For the first time since 2019, the Hong Kong dollar (HKD) has fallen to the lower end of the Convertibility-Undertaking threshold, under which the Hong Kong Monetary Authority limits the currency’s trading range against the US dollar. Chi Lo, our senior market strategist in Hong Kong, explains what is happening and discusses the mechanism in place to sustain the Hong Kong dollar peg.
For most of 2021, prior to the US Federal Reserve getting serious about policy tightening, the Hong Kong dollar depreciated (see Exhibit 1). The depreciation was due to net portfolio outflows: a decline in southbound flows from mainland China (China buying Hong Kong stocks) via the Stock Connect channels relative to northbound flows (Hong Kong-based investors buying Chinese onshore stocks).
Since late 2021, outflows have given way to currency carry as the key driver for HKD weakness. Market expectations of aggressive US Fed rate rises have pushed US dollar/HKD interest-rate differentials higher. The widening of the USD-HKD rate spread has created an opportunity for investors to borrow the low-yielding HKD and invest in the relatively high-yielding USD.
Removing excess liquidity will take time
The extent of the interest-rate differential stems from the ample liquidity within Hong Kong’s monetary system. As of 30 April 2022, liquidity totalled HKD 338 bn (USD 43.3 bn), a five-year high. The total is more than six times the aggregate balance at the end of 2019 when the HKD peg was last under speculative attack.
The HKD peg (or Linked Exchange-Rate System, LERS, as it is officially known) requires the Hong Kong Monetary Authority (HKMA) to follow in lockstep interest-rate moves by the US Federal Reserve. However, Hong Kong’ banks are under no obligation to follow the trend in US interest rates if there is a large liquidity cushion in Hong Kong’s monetary system, as there is now.
If the 2018-19 episode is any guide, and assuming current macroeconomic trends continue, it could take a few more months for Hong Kong’s liquidity to tighten to around HKD 54 bn, the level at which Hong Kong’s banks would be forced to raise their interest rates to attract capital. Under this scenario, Hong Kong’s asset markets, especially property, while not suffering any liquidity squeeze now, may face tightening liquidity by late summer or early autumn 2022.
HKMA – Formidable ammunition to defend the currency
Hong Kong has foreign exchange reserves of USD 482 bn as of March 2022, the sixth largest in the world. They amount to almost 200% of Hong Kong’s monetary base, implying that if investors wanted to exchange all their HKD for USD, the HKMA has reserves almost double the amount needed to honour the demand for USD at the exchange rate of 7.8 to the US dollar.
In a currency crisis, a country typically suffers from major capital outflows. However, Hong Kong’s foreign exchange reserves are equivalent to 23% of M2, providing it with a sizeable buffer in any crisis.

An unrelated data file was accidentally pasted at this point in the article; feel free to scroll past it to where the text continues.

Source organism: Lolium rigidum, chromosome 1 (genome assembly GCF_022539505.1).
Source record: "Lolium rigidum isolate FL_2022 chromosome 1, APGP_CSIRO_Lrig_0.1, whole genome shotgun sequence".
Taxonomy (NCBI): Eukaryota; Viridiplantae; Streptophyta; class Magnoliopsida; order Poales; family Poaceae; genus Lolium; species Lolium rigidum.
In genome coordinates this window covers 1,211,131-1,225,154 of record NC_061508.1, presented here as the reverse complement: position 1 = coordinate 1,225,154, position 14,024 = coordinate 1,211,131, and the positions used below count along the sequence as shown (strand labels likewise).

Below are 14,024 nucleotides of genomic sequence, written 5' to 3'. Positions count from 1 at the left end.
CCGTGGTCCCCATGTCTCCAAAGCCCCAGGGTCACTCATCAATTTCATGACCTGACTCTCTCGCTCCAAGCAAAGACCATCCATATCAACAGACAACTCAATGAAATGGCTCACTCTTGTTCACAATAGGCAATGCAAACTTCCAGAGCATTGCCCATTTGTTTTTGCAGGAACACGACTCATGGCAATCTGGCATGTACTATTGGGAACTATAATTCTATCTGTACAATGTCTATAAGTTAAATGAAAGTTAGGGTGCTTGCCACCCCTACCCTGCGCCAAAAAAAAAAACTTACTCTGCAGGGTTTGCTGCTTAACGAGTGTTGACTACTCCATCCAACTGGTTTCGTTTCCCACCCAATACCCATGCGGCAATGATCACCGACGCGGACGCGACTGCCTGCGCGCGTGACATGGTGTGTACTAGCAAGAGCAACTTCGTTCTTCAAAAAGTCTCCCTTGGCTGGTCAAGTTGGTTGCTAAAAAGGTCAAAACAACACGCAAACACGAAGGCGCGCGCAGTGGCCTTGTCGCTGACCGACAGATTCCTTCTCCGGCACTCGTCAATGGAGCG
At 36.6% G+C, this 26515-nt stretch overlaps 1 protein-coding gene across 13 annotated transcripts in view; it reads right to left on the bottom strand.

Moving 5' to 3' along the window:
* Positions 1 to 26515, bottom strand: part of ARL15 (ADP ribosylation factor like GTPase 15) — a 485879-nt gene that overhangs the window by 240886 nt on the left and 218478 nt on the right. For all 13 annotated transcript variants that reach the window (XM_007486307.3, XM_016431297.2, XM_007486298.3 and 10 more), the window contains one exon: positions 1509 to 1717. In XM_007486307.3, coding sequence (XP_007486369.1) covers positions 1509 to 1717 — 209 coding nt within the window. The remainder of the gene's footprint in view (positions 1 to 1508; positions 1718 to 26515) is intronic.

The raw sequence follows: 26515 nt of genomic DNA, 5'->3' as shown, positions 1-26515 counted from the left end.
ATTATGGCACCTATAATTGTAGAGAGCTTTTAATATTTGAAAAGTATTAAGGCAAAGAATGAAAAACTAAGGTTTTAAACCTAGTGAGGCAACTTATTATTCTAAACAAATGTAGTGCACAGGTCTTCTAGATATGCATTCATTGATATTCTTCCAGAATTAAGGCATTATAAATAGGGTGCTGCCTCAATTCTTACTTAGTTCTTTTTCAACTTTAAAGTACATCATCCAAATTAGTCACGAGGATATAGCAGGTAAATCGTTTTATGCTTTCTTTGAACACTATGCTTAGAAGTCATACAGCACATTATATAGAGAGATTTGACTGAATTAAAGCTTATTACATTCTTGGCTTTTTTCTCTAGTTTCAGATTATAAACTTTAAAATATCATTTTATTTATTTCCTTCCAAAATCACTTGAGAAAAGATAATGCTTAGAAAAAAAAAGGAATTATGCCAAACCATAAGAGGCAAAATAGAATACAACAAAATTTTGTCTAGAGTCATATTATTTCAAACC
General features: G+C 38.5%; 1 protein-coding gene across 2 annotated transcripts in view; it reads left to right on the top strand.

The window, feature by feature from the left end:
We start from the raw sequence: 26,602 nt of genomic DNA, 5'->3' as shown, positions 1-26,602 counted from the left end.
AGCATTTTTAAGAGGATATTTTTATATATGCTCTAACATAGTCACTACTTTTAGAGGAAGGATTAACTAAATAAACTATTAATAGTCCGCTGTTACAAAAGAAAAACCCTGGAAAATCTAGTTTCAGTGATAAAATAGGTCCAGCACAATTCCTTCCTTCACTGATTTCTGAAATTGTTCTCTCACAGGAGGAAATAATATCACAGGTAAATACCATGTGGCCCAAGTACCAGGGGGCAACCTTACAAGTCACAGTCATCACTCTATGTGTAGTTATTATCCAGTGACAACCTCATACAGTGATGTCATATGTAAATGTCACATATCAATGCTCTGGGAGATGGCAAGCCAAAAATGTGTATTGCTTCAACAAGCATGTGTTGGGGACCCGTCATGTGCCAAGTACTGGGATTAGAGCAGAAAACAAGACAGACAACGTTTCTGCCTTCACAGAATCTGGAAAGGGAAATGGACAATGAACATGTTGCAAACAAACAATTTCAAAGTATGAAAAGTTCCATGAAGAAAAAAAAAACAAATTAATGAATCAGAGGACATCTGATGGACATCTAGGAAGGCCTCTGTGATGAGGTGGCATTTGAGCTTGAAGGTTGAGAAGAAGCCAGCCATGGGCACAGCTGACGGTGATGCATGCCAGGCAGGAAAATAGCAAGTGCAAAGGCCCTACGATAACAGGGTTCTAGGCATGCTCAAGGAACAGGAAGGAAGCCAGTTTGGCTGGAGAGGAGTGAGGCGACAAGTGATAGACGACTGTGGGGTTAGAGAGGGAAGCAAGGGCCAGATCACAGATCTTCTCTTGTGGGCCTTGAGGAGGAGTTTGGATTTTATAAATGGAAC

The HKD peg has survived many rounds of capital outflows and speculative attacks since its inception on 17 October 1983. It remains stable like a rock in the storm.
That firmness speaks volumes about the robustness of the LERS, the automatic mechanism employed by the HKMA to correct the weakness or strength of the HKD. When the HKD falls/rises to the weak/strong side of the convertibility range, the HKMA buys/sells HKD from the market at 7.85/7.75 as required by the LERS mechanism, leading to a contraction/expansion of the aggregate balance.
The resultant tightening in HKD liquidity pushes up HIBOR, narrowing the gap with USD interest rates, reducing capital outflows, and stabilising the HKD exchange rate just as required under the currency board rule. Hence, during speculative attacks or periods of significant capital outflows, HIBOR typically rises significantly. For example, during the Asian Financial Crisis, 3-month HIBOR shot up to 15.7% in August 1998, more than 1 000bp above USD LIBOR.
No change in sight
Despite the significant economic and financial market integration with mainland China, we believe the time is not yet ripe for pegging the convertible HKD to the renminbi (which is inconvertible on the capital account). Until China liberalises its capital account significantly, it makes sense for Hong Kong to keep the currency pegged to the USD by anchoring Hong Kong’s monetary policy to a global hard currency run by a historically credible and transparent Federal Reserve.
The ability of the HKD-USD peg to come through global economic and financial shocks unscathed, with manageable negative consequences for local markets, highlights the credibility of the LERS.
High interest rates and economic volatility seem a manageable price to pay for anchoring international confidence and eliminating foreign exchange risk in Hong Kong’s small open economy, upon which domestic macroeconomic policy does not necessarily have any significant effective influence.